WASHINGTON (Legal Newsline) - An Ohio nursing home was ordered by a federal judge to offer about 20 union employees reinstatement after they were not retained when the facility went under new management.
The new management also did not recognize and bargain with the union that had represented employees before the change.
The National Labor Relations Board's petition was granted by U.S. District Judge James S. Gwin for a temporary injunction after siding with the agency that there was reasonable cause to believe JAG Healthcare, Inc., refused to hire former union employees to avoid union obligations.
According to testimony, when JAG took over operations of Galion Pointe, LLC, on July 1, 2010, the chief executive told a group of employees that none of his nursing homes were union and "none of them will be union."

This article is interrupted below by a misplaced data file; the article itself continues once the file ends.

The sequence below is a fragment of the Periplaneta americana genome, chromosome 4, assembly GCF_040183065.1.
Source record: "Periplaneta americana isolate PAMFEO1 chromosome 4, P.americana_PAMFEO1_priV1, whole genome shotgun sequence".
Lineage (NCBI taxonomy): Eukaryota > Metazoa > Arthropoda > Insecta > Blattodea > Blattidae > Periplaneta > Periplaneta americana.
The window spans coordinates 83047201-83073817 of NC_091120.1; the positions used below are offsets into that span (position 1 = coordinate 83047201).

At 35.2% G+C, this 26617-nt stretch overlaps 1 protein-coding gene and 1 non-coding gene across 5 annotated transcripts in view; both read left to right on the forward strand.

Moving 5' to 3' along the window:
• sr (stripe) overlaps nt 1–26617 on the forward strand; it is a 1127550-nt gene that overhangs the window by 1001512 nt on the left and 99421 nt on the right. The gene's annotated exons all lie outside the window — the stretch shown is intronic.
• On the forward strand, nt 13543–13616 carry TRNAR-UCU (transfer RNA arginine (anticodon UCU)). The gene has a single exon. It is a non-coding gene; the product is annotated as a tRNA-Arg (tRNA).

All employees were asked to reapply for their jobs. Fifteen were rehired of the original 37 and the remaining positions were filled with staff and supervisors from other JAG facilities.
New rules included employees being forbidden from soliciting support from any union groups and facility personnel were ordered to call police if union organizers were on the premise.
Three of the rehired employees were fired, allegedly for union activities.
By the court ruling, JAG is required to reinstate the three fired employees, to rescind rules prohibiting employees from union activities and discussions during times not associated with patient care, and to cancel unilateral changes made to wages, hours and working conditions for bargaining with employees.
Charges were filed by the Service Employees International Union through the summer of 2010. The trial experienced several delays.
The decision in the case made July 27 by Administrative Law Judge Geoffrey Carter found that JAG Healthcare committed multiple unfair labor practices. The injunction issued Oct. 23 will remain in effect throughout any Board review of that decision.